In addition to having many CVD risk factors, a preponderance of participants feel that community members lack a basic understanding of the symptoms and health consequences of CVD. As a result, individuals who develop CVD symptoms sometimes eschew care and as several respondents describe, instead attribute these symptoms to other diseases, such as malaria, or to divine judgment. Many note that due to a combination of these factors, individuals who are afflicted with CVD are often unaware of their illness.

Medical screening of asymptomatic individuals for NCDs is exceedingly rare in Ghana, which likely contributes to this low level of health literacy. In fact, many community members are unfamiliar with the concept of preventative screenings and asymptomatic treatment. This lack of familiarity was described by numerous respondents:

“It’s lack of knowledge…. If you do not visit them, they don’t know what check-ups are…. So, they sit at home and then develop the pressure without managing it.” (CHO)

“Some of them, when it is better, they don’t take the medication. That is one problem we can face. They don’t take the medication because they think they are fine.” (CHO)

Several respondents note that once diagnosed with CVD, community members do not feel comfortable discussing their health problems, representing a barrier to care. Participants mentioned patients who do not inform friends and family of their CVD because they do not want to burden them with the costs of their treatment. Others do not want to discuss their CVD because they do not understand the serious implications of their illness. Some CHOs also mentioned stigma surrounding CVD:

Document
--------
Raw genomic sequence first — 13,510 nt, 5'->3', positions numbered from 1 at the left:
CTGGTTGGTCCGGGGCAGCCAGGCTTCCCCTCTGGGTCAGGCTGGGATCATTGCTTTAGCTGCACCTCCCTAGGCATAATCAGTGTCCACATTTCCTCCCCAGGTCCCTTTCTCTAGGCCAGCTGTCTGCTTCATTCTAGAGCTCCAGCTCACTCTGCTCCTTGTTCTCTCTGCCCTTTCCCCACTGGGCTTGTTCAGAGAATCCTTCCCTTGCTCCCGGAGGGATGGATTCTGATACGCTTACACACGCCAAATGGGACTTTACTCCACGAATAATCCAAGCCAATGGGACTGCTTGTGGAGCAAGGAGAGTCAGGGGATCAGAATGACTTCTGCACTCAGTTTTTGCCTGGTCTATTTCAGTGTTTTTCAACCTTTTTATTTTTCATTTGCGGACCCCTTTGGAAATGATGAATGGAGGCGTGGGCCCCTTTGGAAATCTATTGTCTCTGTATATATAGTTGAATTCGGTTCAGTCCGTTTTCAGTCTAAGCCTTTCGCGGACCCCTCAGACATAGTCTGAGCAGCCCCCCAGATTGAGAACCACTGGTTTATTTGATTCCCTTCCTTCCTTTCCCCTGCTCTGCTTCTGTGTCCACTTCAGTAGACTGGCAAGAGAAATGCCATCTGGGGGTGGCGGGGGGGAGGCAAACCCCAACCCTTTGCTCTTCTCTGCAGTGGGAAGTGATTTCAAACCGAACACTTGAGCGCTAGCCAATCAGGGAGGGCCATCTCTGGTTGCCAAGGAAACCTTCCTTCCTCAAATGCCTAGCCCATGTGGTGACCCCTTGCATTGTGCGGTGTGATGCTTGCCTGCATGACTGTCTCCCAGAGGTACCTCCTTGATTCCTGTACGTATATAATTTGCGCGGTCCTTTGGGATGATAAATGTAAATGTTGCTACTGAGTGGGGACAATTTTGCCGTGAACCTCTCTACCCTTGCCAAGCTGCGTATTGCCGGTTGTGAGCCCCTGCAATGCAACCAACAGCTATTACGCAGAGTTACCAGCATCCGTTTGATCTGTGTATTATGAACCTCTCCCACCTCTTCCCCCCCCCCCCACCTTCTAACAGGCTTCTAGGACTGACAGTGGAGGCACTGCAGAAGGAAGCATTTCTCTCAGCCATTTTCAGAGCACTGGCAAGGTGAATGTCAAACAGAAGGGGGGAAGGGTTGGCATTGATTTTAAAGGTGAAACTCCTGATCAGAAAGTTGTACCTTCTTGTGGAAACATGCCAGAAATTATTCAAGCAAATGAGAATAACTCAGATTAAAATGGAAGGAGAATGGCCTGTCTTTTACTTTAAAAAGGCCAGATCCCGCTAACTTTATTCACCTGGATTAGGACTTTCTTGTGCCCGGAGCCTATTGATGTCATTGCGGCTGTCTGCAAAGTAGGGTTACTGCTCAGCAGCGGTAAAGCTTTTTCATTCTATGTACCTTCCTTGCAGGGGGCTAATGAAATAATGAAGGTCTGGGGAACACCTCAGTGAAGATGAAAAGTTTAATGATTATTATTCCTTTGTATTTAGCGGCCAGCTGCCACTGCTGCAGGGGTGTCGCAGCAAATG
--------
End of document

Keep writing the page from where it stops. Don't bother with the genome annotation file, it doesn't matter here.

“They think when they share it out and you also tell others. Maybe this house gets to know that that house has someone suffering from this condition it means they will lose respect or something like that, so they will not even like others to know.” (CHO)

Once connected to care, some patients demonstrate poor adherence to CVD treatment. CHOs routinely survey medication adherence both at CHPS compounds and on home visits. They say that community members often become ill because they discontinue their medications when they are feeling better. However, the reasons for community members’ poor adherence are likely multifactorial, including fear of potential side effects, cost, misunderstanding, polypharmacy, and lack of symptoms [59].

II. Poor access to CVD care at CHPS

This theme refers to community members’ difficulty obtaining care for CVD. Respondents described difficulty due to cost, distance, and other barriers to reaching a CHPS site, independent of the logistics of CHPS itself.

CHPS workers say that they most often encounter heart disease patients on home visits, because these patients generally do not come to CHPS to receive care. As described by a CHO:

“[T]hey don’t come into the facility with that condition. Unless when we do home visiting and we identify them.” (CHO)

Several participants said that patients with heart disease used to come to CHPS compounds more often. However, they do not anymore, because CHPS compounds no longer carry CVD medications.